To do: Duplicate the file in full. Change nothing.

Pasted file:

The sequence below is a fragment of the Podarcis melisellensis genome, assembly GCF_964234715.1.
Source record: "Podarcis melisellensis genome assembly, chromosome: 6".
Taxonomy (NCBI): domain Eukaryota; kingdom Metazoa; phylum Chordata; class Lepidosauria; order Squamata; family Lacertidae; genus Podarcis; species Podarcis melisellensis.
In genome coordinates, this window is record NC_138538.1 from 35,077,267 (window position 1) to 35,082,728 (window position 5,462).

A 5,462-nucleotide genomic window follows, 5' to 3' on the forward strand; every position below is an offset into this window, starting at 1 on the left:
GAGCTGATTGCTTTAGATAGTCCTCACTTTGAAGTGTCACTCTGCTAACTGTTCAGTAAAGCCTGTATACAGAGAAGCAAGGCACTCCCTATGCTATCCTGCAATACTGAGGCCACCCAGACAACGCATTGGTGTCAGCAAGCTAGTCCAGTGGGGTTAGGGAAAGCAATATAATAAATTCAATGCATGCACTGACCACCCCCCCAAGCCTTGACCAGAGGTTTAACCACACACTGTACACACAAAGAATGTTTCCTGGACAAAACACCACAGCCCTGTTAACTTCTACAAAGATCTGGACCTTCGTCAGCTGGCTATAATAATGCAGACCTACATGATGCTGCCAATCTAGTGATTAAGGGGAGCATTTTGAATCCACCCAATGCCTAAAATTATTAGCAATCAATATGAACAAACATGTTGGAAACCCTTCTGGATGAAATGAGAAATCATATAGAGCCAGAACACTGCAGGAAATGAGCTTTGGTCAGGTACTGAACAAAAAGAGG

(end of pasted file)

The sequence below is a fragment of the Podarcis melisellensis genome, assembly GCF_964234715.1.
Source record: "Podarcis melisellensis genome assembly, chromosome: 6".
Taxonomy (NCBI): domain Eukaryota; kingdom Metazoa; phylum Chordata; class Lepidosauria; order Squamata; family Lacertidae; genus Podarcis; species Podarcis melisellensis.
In genome coordinates, this window is record NC_138538.1 from 35,077,267 (window position 1) to 35,082,728 (window position 5,462).

A 5,462-nucleotide genomic window follows, 5' to 3' on the forward strand; every position below is an offset into this window, starting at 1 on the left:
GAGCTGATTGCTTTAGATAGTCCTCACTTTGAAGTGTCACTCTGCTAACTGTTCAGTAAAGCCTGTATACAGAGAAGCAAGGCACTCCCTATGCTATCCTGCAATACTGAGGCCACCCAGACAACGCATTGGTGTCAGCAAGCTAGTCCAGTGGGGTTAGGGAAAGCAATATAATAAATTCAATGCATGCACTGACCACCCCCCCAAGCCTTGACCAGAGGTTTAACCACACACTGTACACACAAAGAATGTTTCCTGGACAAAACACCACAGCCCTGTTAACTTCTACAAAGATCTGGACCTTCGTCAGCTGGCTATAATAATGCAGACCTACATGATGCTGCCAATCTAGTGATTAAGGGGAGCATTTTGAATCCACCCAATGCCTAAAATTATTAGCAATCAATATGAACAAACATGTTGGAAACCCTTCTGGATGAAATGAGAAATCATATAGAGCCAGAACACTGCAGGAAATGAGCTTTGGTCAGGTACTGAACAAAAAGAGG